This year my best friend and I have decided to do something a little different for Christmas. We usually go all out and get each other really awesome gifts. My friend is an amazing gift-giver, she always finds really cool and unique gifts (case-in-point: Grim Reaper Smurf), while I’m really good at getting her kick-ass pieces for her wardrobe. This year though, we’re both in our own places and don’t really need much. Sure, there’s always stuff we’ll want, but nothing really we need or want to ask each to get as a gift. We’ve done gifts of experience before, like spa days, but with our busy schedules and three months of blizzards to look forward to, that kind of gift didn’t seem like it would work. After a chat, we decided that instead of giving each other gifts that we would make donations in each others names instead.
I’m a little ashamed to say this, but I’ve never donated as a gift before. There are so many charities and causes to donate to. Also, I want to make sure that my hard-earned cash actually goes to helping people, without a majority of it going administration costs or into a CEO’s pocket. I have some major beefs with some major charities that don’t actually end up putting much money back into the cause they’re supposed to be raising money for. I decided to do some research on some charities, and try and find out which are the most efficient with their donations.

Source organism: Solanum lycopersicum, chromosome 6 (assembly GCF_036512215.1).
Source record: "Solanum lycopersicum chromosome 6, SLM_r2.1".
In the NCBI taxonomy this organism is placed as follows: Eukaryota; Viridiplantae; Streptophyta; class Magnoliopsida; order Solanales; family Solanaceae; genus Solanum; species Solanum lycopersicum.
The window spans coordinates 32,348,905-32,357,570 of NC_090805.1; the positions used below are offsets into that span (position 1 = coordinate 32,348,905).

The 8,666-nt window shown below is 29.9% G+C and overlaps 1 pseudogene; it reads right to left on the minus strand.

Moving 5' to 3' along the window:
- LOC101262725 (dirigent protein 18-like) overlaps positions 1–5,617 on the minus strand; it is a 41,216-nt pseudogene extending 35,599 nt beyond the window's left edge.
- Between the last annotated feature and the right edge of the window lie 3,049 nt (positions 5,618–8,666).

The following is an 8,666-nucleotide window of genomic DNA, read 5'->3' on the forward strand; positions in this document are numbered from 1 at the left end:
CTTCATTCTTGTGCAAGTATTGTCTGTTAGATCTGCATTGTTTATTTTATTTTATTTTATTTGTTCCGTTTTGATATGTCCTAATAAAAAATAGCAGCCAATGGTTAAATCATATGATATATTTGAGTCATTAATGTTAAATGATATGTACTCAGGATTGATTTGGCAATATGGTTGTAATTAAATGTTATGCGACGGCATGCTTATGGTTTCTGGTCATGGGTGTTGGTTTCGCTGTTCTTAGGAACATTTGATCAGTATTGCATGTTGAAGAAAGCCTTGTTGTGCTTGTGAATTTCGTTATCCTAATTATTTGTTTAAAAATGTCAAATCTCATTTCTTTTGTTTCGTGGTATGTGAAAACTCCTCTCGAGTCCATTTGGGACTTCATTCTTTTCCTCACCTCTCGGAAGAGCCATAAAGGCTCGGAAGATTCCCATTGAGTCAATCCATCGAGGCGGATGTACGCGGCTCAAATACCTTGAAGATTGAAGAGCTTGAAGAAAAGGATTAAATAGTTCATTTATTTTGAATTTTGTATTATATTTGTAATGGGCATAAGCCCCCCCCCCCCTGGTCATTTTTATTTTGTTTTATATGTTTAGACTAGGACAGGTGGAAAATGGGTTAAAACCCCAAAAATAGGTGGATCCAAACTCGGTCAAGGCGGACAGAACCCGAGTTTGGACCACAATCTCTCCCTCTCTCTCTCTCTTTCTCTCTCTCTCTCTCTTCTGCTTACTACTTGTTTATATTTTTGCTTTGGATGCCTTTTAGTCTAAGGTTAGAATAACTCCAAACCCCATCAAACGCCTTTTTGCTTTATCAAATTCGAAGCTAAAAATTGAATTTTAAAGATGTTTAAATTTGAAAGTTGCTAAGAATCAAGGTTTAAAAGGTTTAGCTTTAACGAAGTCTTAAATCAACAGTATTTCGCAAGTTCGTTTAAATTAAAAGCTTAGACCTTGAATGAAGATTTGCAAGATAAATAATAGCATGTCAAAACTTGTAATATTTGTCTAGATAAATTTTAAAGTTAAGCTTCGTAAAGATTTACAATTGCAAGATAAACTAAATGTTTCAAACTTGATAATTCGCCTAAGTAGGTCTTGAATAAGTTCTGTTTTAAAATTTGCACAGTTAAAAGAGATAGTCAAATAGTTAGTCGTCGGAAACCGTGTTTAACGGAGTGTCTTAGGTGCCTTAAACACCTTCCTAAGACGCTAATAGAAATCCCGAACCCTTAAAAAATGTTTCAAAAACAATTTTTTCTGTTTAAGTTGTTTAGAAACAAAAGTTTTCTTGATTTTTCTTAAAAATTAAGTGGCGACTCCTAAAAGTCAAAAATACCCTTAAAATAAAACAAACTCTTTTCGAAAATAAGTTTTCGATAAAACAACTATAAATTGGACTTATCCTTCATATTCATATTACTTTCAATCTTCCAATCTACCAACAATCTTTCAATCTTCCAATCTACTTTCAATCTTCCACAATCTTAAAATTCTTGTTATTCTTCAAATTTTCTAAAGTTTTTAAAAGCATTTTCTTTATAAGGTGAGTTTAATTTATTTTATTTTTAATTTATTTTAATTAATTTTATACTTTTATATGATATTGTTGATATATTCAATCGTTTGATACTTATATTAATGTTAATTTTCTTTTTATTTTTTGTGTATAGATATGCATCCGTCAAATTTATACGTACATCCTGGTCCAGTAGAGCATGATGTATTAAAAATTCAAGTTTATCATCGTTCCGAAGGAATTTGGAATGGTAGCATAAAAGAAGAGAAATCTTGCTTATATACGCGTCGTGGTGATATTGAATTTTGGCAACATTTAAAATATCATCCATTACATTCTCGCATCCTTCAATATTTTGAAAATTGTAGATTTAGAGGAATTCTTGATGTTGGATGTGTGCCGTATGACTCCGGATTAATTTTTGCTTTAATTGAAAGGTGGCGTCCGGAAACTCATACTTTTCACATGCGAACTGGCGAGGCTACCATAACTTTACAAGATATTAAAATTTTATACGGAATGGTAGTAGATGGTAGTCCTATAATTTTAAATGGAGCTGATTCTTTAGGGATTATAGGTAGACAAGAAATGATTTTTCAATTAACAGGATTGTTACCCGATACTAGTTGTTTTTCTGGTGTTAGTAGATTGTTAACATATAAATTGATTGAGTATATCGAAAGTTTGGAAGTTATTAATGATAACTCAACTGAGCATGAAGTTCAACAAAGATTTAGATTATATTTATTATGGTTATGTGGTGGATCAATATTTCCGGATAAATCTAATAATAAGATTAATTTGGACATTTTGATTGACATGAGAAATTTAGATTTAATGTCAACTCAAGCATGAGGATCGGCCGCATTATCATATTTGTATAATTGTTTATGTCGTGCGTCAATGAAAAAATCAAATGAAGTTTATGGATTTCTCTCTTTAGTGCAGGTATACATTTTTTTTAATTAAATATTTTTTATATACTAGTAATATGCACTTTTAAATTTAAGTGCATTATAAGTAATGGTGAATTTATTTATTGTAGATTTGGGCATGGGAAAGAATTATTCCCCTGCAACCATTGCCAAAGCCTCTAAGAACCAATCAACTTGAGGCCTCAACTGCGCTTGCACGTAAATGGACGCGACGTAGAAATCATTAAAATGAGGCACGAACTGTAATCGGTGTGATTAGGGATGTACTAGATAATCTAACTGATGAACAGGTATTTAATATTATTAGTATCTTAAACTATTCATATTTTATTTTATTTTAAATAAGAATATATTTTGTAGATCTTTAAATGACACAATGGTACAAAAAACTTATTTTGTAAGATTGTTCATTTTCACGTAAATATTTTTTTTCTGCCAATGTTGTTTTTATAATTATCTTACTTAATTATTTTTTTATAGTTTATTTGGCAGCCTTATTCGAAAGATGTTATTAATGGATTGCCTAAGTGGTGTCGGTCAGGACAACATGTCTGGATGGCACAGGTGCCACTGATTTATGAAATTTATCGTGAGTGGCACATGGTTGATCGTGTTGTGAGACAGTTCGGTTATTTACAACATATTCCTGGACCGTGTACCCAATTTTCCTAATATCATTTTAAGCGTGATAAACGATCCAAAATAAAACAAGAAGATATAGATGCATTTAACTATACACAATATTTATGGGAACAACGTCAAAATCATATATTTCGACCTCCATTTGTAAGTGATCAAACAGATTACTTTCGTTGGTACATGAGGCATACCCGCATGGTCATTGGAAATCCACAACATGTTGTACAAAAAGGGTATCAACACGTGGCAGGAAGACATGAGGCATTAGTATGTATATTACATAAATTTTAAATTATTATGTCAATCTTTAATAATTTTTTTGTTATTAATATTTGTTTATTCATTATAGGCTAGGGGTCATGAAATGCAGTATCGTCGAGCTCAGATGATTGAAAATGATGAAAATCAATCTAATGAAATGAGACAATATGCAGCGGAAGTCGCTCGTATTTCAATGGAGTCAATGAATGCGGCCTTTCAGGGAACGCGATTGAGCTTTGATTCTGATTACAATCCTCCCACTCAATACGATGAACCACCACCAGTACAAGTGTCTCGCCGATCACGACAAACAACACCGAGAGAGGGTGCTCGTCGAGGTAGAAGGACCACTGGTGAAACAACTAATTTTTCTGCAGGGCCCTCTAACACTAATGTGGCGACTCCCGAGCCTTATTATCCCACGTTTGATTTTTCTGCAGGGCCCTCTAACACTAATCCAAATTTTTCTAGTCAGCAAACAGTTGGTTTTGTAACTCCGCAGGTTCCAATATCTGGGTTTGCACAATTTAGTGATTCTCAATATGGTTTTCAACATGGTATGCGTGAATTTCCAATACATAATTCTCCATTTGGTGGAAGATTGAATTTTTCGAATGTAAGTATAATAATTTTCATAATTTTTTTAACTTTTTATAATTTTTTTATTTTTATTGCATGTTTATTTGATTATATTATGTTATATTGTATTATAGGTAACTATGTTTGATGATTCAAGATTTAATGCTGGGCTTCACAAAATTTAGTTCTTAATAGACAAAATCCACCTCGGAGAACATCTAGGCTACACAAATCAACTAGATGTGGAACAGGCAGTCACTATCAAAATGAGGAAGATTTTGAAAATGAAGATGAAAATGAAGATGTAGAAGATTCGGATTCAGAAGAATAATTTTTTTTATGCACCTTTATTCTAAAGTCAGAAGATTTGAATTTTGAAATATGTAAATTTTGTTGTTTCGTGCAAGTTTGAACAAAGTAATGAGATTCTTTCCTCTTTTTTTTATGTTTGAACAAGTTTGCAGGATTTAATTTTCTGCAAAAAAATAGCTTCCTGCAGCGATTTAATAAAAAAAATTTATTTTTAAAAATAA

After throwing ‘Cost effective charities in Canada’ into the google machine, I came across Money Sense’s 2011 Charity 100. Money Sense looked at the efficiency, governance, and reserve fund size of Canada’s top 100 charities, just the big ‘uns, and gave them an overall grade. Charities that got A’s were considered more cost effective with your bucks than ones that got D’s. You can check out the ratings for yourself at http://www.moneysense.ca/2011/09/15/the-2011-charity-100/. It was a good place to start my charity research. From there, I made a short-list of charities for my consideration:
- UNICEF Canada – You can either donate money or buy a ‘gift’ that goes to a child in need. Gifts range from mosquito nets ($10) to a 4WD vehicle ($33,377). I think it would be cool to donate a water health bundle ($60) and a literacy pack ($30).
- Doctors without Borders – In a similar fashion to UNICEF, you can donate straight cash or buy items. Again, the gifts vary in price. The anti-malaria drugs ($25) would be good to give, as would the jerry cans for water ($40) and blankets ($60).
- The local United Way – the United Way supports local initiatives and groups, think Big Brothers and Big Sisters, shelters, etc. Money donated to the local UW stays in the general vicinity, which is cool.
- The local disaster relief fund – this is the most local charity on my list. Money donated to this charity would go to the residents of the Town I work in who were affected by a disaster this summer. Also, all money donated is matched on a 2:1 basis by the Province, meaning my money will go a little extra ways in helping.
I still haven’t decided which I’m going to donate to. I think I’m going to do a little more research on each before I decide. I don’t think I can go too wrong with any of the charities, but I really want my money and my gift to be meaningful.
Have you ever donated to a charity as a gift? What are your favourite charities?
Have a good ‘un